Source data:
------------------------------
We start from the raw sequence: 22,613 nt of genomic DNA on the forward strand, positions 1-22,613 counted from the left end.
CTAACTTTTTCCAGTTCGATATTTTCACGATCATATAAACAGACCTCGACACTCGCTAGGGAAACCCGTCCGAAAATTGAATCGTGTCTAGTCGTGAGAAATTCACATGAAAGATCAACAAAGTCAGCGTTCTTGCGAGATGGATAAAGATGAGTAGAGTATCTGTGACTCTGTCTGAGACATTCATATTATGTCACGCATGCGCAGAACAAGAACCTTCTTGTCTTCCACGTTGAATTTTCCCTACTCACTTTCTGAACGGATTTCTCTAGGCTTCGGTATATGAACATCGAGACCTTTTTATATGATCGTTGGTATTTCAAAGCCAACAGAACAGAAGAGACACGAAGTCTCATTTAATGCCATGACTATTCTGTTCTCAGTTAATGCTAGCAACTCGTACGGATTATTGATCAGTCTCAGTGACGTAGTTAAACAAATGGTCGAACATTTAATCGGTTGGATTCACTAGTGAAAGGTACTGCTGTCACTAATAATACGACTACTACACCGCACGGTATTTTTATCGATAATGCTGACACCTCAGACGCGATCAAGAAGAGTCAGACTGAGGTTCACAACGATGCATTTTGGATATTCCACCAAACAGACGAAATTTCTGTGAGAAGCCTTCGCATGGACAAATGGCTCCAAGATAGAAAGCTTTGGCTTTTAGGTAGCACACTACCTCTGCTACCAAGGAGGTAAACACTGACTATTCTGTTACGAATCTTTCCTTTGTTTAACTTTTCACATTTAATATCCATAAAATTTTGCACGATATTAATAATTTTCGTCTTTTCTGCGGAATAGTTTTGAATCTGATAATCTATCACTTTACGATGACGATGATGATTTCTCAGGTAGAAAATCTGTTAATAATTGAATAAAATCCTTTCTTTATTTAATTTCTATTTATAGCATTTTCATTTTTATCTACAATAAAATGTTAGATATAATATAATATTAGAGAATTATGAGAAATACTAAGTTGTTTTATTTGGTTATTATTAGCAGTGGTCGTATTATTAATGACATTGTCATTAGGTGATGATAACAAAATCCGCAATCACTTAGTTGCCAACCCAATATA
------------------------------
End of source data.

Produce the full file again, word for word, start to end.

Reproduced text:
We start from the raw sequence: 22,613 nt of genomic DNA on the forward strand, positions 1-22,613 counted from the left end.
CTAACTTTTTCCAGTTCGATATTTTCACGATCATATAAACAGACCTCGACACTCGCTAGGGAAACCCGTCCGAAAATTGAATCGTGTCTAGTCGTGAGAAATTCACATGAAAGATCAACAAAGTCAGCGTTCTTGCGAGATGGATAAAGATGAGTAGAGTATCTGTGACTCTGTCTGAGACATTCATATTATGTCACGCATGCGCAGAACAAGAACCTTCTTGTCTTCCACGTTGAATTTTCCCTACTCACTTTCTGAACGGATTTCTCTAGGCTTCGGTATATGAACATCGAGACCTTTTTATATGATCGTTGGTATTTCAAAGCCAACAGAACAGAAGAGACACGAAGTCTCATTTAATGCCATGACTATTCTGTTCTCAGTTAATGCTAGCAACTCGTACGGATTATTGATCAGTCTCAGTGACGTAGTTAAACAAATGGTCGAACATTTAATCGGTTGGATTCACTAGTGAAAGGTACTGCTGTCACTAATAATACGACTACTACACCGCACGGTATTTTTATCGATAATGCTGACACCTCAGACGCGATCAAGAAGAGTCAGACTGAGGTTCACAACGATGCATTTTGGATATTCCACCAAACAGACGAAATTTCTGTGAGAAGCCTTCGCATGGACAAATGGCTCCAAGATAGAAAGCTTTGGCTTTTAGGTAGCACACTACCTCTGCTACCAAGGAGGTAAACACTGACTATTCTGTTACGAATCTTTCCTTTGTTTAACTTTTCACATTTAATATCCATAAAATTTTGCACGATATTAATAATTTTCGTCTTTTCTGCGGAATAGTTTTGAATCTGATAATCTATCACTTTACGATGACGATGATGATTTCTCAGGTAGAAAATCTGTTAATAATTGAATAAAATCCTTTCTTTATTTAATTTCTATTTATAGCATTTTCATTTTTATCTACAATAAAATGTTAGATATAATATAATATTAGAGAATTATGAGAAATACTAAGTTGTTTTATTTGGTTATTATTAGCAGTGGTCGTATTATTAATGACATTGTCATTAGGTGATGATAACAAAATCCGCAATCACTTAGTTGCCAACCCAATATA